What sort of architects are you hoping will apply?
The competition is open to architects, landscape architects, urban designers and any other related discipline, as individuals, practices or as part of a team from across the UK. We have restricted the entries to the UK as we hope that entrants will join us in Dumfries on the 22 April 2017 for an open day.
There will be presentations and tours to help entrants understand the context and form their responses accordingly. This competition is not open to students who are in higher education, but we consider Part 2 graduates to be eligible.
The Bakers Oven, Dumfries
Source: Image by Ross Campbell
Which other design opportunities are on the horizon, and how will the architects be procured?
At this Stage the Stove believes it needs to refresh its vision. It sees an essential way to do this being to call on the collective imagination of architects. So this competition is for ideas only/ Entrants will be included in the exhibition planned for Dumfries and Glasgow, and have a chance of winning a cash prize. We hope the top prize of £1,000 is an enticing offer for our limited submission requirements. The ideas presented will contribute to the ongoing debate around the future of our high streets and the IP remains the property of the entrant.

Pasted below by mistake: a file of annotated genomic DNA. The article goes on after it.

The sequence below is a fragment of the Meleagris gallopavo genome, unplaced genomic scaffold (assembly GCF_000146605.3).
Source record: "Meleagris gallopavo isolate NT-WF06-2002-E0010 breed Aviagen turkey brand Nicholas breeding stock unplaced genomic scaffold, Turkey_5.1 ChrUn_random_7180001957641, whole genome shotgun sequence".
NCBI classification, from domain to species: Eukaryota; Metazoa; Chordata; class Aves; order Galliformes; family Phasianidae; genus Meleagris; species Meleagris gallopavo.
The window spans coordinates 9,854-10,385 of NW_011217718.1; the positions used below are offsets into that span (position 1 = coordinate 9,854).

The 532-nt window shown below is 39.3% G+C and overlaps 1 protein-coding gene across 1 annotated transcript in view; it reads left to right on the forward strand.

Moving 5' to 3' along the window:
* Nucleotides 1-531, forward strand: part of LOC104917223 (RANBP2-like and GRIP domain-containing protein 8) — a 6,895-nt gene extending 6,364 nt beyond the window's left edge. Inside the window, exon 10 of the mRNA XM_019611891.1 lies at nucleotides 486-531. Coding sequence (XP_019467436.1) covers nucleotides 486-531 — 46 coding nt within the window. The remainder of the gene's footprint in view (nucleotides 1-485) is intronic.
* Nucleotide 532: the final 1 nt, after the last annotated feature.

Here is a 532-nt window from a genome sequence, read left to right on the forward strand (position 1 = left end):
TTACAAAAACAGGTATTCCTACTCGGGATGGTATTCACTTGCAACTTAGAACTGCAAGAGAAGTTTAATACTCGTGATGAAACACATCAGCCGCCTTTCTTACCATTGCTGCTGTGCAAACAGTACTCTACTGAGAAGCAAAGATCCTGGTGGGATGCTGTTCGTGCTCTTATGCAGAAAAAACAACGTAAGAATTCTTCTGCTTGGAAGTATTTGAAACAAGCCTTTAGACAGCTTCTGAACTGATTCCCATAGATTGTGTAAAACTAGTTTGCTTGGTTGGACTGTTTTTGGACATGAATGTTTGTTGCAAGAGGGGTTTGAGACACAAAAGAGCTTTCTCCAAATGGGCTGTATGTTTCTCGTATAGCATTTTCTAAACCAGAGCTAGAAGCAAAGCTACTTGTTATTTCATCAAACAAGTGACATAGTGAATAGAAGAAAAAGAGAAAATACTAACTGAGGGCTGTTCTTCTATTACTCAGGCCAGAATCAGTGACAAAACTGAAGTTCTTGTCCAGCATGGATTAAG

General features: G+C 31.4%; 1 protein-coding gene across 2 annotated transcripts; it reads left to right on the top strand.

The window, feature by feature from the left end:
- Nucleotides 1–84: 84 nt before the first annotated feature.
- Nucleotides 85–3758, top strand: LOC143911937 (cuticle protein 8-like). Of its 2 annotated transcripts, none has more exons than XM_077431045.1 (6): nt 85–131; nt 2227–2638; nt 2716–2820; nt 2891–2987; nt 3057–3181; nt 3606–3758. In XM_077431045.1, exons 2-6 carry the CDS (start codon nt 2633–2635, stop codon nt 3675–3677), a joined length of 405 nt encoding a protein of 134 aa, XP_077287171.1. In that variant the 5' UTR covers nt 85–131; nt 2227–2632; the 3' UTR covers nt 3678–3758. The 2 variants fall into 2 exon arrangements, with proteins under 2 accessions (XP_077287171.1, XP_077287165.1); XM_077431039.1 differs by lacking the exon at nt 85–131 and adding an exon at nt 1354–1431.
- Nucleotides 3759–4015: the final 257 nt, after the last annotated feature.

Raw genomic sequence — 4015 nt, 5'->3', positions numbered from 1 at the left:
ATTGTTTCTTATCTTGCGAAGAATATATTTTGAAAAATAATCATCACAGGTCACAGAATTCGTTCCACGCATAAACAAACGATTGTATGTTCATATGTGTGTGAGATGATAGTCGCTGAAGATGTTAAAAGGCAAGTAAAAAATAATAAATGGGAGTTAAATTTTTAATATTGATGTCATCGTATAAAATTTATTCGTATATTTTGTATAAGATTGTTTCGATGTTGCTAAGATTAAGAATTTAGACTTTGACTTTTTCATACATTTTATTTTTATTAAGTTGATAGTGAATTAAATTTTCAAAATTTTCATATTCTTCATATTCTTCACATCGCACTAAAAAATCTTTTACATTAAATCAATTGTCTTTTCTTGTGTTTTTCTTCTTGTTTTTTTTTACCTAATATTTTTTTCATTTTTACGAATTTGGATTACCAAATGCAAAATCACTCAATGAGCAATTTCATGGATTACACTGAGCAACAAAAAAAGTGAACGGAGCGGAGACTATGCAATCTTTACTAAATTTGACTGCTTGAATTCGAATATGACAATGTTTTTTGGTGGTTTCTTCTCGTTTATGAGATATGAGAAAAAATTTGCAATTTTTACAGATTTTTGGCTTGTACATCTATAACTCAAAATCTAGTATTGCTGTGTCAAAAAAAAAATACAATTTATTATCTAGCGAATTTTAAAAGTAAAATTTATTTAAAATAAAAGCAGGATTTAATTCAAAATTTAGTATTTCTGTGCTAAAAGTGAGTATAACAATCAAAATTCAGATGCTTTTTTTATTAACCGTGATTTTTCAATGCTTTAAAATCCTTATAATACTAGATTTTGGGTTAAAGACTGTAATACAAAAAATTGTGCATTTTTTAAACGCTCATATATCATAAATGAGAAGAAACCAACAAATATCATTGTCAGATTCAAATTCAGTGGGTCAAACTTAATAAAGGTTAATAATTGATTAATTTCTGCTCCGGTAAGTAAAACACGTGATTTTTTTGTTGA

Have you been impressed by any other similar projects involving the regeneration of high streets?
The Stove Network is driven by the artistic potential in regeneration. It has installed itself in a building and is engaged in a participatory programme that has had a positive impact. I would find it difficult to name a specific reference project; its approach is driven though reacting to a specific environment, the context of Dumfries and its people.